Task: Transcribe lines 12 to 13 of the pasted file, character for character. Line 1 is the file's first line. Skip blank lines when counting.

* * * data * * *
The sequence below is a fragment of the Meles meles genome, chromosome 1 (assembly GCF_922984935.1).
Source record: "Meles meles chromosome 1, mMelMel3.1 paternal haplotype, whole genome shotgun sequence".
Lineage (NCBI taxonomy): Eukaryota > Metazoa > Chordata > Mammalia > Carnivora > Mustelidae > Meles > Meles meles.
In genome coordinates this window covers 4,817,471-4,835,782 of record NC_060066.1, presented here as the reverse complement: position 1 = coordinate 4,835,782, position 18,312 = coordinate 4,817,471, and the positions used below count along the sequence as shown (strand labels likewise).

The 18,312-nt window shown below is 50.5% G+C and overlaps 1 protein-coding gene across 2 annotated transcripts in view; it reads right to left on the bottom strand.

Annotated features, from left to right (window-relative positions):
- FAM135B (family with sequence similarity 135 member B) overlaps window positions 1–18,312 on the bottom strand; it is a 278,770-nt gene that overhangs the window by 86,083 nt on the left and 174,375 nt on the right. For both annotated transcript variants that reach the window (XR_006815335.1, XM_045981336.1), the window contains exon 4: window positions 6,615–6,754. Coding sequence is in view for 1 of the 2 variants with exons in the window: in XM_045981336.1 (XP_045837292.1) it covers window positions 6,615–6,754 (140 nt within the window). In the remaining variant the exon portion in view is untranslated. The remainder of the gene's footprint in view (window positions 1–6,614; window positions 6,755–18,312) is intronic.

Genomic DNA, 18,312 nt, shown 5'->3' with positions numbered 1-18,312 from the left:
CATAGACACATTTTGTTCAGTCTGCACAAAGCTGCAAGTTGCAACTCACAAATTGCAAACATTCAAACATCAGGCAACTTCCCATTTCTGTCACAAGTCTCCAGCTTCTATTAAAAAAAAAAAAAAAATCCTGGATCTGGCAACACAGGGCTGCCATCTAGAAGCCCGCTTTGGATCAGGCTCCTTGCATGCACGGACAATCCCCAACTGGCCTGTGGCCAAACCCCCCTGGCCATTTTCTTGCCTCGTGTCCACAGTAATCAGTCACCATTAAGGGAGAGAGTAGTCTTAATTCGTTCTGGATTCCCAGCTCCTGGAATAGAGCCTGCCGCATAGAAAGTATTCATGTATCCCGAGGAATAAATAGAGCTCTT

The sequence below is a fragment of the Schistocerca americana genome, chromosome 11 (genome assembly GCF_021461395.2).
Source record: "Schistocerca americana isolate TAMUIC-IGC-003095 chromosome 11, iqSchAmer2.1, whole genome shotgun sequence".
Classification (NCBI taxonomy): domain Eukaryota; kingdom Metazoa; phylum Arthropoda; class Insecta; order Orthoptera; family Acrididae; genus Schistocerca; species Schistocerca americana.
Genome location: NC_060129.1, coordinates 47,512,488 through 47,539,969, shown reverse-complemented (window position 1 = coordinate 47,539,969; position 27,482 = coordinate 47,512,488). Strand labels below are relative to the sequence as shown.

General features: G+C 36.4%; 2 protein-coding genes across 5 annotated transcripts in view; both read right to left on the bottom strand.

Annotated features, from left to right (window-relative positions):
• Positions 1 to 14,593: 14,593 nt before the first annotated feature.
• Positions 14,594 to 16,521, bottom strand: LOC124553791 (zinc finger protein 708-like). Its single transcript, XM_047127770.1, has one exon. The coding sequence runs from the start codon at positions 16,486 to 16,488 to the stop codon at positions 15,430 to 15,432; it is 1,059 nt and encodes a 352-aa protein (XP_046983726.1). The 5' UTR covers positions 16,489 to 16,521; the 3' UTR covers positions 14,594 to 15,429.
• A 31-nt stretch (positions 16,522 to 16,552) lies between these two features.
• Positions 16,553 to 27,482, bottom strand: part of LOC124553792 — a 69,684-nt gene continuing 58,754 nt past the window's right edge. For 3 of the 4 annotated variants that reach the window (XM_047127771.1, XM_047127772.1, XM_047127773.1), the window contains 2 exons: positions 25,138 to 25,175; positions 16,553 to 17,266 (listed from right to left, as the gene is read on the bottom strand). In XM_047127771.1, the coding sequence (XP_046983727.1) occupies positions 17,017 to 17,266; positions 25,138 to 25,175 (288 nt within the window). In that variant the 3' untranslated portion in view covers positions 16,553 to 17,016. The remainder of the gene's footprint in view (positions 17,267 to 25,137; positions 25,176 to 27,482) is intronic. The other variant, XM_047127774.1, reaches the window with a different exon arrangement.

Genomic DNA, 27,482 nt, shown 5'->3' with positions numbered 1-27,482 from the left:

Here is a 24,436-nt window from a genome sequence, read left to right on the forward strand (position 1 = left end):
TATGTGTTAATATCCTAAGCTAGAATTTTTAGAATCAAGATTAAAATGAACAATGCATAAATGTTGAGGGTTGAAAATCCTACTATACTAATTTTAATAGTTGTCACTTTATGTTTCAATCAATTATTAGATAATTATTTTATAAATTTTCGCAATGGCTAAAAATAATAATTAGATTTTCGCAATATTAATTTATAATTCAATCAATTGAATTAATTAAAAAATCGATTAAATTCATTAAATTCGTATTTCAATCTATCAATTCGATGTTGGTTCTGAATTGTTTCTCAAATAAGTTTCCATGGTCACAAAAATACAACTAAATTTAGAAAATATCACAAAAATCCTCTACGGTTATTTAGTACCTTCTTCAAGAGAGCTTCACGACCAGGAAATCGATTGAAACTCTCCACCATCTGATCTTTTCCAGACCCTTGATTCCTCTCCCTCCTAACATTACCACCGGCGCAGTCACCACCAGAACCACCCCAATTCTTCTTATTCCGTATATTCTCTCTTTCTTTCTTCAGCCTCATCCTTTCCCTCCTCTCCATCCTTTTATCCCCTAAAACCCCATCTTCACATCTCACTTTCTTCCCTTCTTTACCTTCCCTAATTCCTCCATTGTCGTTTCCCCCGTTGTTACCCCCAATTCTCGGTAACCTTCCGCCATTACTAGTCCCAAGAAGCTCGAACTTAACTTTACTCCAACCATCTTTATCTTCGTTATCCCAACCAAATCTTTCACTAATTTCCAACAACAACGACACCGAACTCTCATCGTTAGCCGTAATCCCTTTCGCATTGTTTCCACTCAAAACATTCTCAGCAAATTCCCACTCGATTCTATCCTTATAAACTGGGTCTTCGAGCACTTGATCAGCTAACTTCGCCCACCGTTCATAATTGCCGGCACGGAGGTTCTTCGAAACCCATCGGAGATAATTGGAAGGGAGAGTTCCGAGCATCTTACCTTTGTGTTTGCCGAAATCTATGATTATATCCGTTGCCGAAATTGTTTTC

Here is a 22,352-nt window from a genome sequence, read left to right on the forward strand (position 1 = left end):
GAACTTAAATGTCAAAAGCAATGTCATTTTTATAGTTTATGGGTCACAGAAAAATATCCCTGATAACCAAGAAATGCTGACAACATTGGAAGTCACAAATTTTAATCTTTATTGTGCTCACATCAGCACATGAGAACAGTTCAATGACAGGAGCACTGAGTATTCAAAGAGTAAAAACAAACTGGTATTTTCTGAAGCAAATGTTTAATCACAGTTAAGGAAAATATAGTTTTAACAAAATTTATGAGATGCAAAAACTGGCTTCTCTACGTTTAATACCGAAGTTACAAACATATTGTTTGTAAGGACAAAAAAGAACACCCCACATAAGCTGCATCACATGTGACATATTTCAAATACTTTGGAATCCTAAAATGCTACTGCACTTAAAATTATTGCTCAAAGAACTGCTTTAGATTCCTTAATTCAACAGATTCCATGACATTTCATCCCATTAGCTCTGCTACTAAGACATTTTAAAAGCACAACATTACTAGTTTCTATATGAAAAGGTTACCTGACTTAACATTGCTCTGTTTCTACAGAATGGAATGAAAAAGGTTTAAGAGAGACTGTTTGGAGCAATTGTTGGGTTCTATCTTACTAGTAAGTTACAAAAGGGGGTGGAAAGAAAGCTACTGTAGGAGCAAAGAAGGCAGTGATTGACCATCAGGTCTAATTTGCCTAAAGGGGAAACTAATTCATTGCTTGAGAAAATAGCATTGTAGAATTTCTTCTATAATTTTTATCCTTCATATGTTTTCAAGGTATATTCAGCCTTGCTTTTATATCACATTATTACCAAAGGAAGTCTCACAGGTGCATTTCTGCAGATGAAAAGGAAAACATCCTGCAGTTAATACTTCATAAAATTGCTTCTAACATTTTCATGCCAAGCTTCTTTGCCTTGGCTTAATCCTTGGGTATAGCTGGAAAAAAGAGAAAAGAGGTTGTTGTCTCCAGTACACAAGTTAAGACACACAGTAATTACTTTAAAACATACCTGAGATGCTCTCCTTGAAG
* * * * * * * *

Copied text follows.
Classification (NCBI taxonomy): domain Eukaryota; kingdom Metazoa; phylum Arthropoda; class Insecta; order Orthoptera; family Acrididae; genus Schistocerca; species Schistocerca americana.
Genome location: NC_060129.1, coordinates 47,512,488 through 47,539,969, shown reverse-complemented (window position 1 = coordinate 47,539,969; position 27,482 = coordinate 47,512,488). Strand labels below are relative to the sequence as shown.